- type=”number” for number only inputs
- accessible sliders, with type=”range”
- ability to add extra validation conditions after writing the tag, like: required, read-only,disabled, autofocus, a minimum value, a maximum accepted value/length
The code for our simple contact form will be much lighter:
<form action="index.php" method="post" name="contactform" id="contact">
<label for="name">Name <span>(required)</span></label>
<input tabindex="1" type="text" name="name" id="name" required />
<label for="mail">Email <span>(required)</span></label>
<input tabindex="2" type="email" name="mail" id="mail" required />
<input tabindex="3" type="text" name="phone" id="phone" />
<textarea tabindex="4" cols="30" rows="10" name="message" id="message"></textarea>
<button tabindex="5" type="submit" name="submit" id="send">Submit</button>
The result will be a much easier way of writing and validating forms in an accessible manner, without adding extra load/code with PHP/JS scripts. All you have to do is place “required” to all the required fields and use the above mentioned minimum value, maximum accepted value, etc to control the user’s input.
The entire list of types and useful tables with the methods that apply to each state can be found on W3C site
The problem right now is the inabilityof the browsers to work with lots of HTML5 features. And the future does not look good either. So far the only browser that supports the new forms is Opera 9.5+. Internet Explorer 8 and below is not compatible and IE9 probably won’t be either (we’re talking about 2010). Chrome 2+, Safari 4+ will partially support some features while Mozilla won’t do it even in its 4.0 version (due to launch in 2010).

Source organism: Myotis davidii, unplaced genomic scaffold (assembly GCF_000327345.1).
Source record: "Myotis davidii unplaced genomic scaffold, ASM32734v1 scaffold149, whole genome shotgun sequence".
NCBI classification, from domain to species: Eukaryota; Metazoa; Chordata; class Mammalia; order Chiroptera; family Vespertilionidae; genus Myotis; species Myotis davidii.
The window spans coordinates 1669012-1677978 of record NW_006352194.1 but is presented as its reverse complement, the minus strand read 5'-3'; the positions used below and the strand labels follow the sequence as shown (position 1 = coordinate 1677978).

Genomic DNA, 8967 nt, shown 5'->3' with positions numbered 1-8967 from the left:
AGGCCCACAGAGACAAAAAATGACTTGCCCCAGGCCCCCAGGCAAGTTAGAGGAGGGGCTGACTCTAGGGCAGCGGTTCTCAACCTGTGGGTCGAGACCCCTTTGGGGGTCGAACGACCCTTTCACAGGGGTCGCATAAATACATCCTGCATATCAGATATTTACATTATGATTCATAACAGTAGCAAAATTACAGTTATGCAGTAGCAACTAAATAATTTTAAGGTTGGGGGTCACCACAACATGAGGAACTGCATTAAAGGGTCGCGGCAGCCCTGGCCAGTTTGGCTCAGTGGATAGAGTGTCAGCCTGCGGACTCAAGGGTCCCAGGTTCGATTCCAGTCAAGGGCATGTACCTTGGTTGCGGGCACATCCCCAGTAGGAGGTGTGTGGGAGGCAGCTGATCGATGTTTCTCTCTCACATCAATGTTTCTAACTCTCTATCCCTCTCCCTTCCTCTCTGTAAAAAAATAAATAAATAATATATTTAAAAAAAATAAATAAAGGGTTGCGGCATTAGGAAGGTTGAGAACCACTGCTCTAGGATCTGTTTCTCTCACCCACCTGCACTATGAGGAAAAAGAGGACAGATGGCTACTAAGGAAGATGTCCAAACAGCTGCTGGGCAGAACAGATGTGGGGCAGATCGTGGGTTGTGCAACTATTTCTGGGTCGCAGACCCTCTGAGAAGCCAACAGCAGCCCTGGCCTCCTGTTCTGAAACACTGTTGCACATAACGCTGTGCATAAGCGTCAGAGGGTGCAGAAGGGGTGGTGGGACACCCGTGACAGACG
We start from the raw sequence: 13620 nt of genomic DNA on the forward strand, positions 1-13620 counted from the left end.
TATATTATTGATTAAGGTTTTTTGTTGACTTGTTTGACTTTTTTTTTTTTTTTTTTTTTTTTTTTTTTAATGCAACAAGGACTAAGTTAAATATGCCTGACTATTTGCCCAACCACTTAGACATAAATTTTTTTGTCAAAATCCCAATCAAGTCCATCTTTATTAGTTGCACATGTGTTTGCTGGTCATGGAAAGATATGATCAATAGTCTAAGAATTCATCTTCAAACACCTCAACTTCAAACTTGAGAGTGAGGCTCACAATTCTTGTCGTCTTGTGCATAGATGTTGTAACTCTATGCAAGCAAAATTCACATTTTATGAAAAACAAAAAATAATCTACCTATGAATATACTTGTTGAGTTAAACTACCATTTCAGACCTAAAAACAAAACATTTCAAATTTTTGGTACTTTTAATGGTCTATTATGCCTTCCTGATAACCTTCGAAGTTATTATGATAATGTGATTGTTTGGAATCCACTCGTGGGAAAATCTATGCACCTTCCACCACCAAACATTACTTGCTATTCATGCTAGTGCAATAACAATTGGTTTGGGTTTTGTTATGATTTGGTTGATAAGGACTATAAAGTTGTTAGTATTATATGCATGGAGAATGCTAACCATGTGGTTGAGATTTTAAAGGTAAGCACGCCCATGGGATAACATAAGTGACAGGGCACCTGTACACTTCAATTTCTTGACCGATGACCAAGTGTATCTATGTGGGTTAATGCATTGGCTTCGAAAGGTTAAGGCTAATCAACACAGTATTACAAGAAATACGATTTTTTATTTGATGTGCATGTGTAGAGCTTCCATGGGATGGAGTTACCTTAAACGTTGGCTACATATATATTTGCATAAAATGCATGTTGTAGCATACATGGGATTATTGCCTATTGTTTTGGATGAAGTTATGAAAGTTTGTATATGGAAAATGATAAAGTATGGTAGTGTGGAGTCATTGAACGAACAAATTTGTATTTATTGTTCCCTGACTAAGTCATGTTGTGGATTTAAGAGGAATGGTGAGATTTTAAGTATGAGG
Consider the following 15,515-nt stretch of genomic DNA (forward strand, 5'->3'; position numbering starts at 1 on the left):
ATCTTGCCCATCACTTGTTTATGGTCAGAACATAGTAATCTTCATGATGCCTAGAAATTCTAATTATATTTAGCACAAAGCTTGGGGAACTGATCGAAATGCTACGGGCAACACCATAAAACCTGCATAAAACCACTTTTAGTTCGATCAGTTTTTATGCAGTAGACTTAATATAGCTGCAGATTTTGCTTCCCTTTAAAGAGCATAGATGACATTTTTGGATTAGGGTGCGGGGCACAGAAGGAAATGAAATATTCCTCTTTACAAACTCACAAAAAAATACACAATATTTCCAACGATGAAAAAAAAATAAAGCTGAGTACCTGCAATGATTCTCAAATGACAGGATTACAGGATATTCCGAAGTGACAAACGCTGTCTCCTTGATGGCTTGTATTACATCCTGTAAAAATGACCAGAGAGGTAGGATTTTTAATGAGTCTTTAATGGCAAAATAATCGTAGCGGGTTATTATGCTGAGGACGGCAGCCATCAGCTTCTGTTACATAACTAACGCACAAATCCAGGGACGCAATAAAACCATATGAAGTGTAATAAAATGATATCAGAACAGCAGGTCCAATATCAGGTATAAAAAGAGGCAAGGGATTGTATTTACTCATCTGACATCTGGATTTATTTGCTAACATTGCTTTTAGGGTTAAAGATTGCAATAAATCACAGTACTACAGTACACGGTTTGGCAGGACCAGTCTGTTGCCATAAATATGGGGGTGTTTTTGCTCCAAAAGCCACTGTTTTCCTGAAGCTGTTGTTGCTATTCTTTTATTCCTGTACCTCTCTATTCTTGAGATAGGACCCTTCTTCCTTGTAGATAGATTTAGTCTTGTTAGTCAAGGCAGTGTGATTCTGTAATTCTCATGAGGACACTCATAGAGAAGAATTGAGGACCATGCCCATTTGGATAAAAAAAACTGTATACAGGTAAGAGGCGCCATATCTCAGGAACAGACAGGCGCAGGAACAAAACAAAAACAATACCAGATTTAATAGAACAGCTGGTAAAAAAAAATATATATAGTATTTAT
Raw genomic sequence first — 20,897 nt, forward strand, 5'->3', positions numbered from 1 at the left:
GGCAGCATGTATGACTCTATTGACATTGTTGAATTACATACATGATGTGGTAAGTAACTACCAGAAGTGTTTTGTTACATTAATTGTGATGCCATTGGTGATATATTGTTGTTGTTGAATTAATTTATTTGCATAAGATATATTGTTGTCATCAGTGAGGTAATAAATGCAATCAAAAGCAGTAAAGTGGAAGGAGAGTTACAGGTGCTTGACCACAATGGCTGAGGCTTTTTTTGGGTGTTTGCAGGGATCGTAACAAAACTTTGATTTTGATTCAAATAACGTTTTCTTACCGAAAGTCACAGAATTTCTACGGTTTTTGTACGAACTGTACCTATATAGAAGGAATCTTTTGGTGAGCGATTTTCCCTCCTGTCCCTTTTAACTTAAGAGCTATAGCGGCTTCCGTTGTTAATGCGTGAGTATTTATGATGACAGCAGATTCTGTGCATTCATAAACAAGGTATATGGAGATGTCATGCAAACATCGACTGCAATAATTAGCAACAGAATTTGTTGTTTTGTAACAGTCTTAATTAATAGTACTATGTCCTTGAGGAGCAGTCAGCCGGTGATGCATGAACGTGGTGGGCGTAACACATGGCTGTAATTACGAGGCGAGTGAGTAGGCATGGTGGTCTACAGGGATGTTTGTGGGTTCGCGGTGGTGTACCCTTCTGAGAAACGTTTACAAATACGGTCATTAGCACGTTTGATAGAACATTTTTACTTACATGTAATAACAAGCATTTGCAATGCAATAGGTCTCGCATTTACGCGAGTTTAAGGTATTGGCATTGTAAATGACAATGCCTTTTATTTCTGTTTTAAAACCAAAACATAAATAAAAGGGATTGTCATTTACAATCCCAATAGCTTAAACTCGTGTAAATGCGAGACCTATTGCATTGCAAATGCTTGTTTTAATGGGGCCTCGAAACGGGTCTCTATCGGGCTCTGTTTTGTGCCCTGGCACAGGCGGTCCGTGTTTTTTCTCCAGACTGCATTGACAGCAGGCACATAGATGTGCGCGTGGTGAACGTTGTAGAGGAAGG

Now, the same contact form we used to play with, but written in HTML5, will look the same but behave much more nicely (the code is lighter too). It’s saving us a lot of time and headaches and it’s much more user friendly. Play with the new example – in Opera 9.5+ – and drop us a feedback if you consider that the subject is interesting enough to come back with more code-examples.
Check the Spanish version of this post:
Una tercera manera de escribir y validar formularios – HTML5
A good way to learn about accessibility is through examples and discussions. In this post I will try to translate the WCAG sometimes-hard-to-get rules into a copy-paste real contact form example. You can check the test link, download the code and/or keep reading a bit more.
As I mentioned before, contact forms are in great need of special markup in order to be accessible. And it seems that there’s always room for improvements – in case you have suggestions or your approach is different, I’d love to hear from you.
My suggestion is a simple 4 fields contact form with PHP server side validation. After the user submits the required information the page is reloaded and new messages are displayed depending on the user actions. Of course you all know that the form needs
tag and some sort of validation – everybody is writing about the need to display in an accesible way which fields are required and also the error messages (usually indicating the missing fields) – but few actually offer a simple straightforward code to copy-paste in our sites.
The stylesheet is very light – we have to style the form – but the novelty is a class for the fields that are required and not yet filled. This way after we validate we return the error message with links to the missing fields but we also hightlight them for a more usable and intuitive experience. The PHP part is reading the inputs, checks them and sees if the required ones were filled. A thank you message is displayed in case the user filled all the required fields.
The number of fields can easily be increased but don’t forget to validate them -when someone understands how the form works and which were the accessibility elements that were included then buiding more complex forms becomes just a matter of typing.
Check the Spanish version of this post:
Un básico copia y pega de un formulario de contacto accesible
When it comes to accessibility, every coder is a small guru. On the websites where I bid for projects everybody is an accessibility and usability expert (including myself, I admit).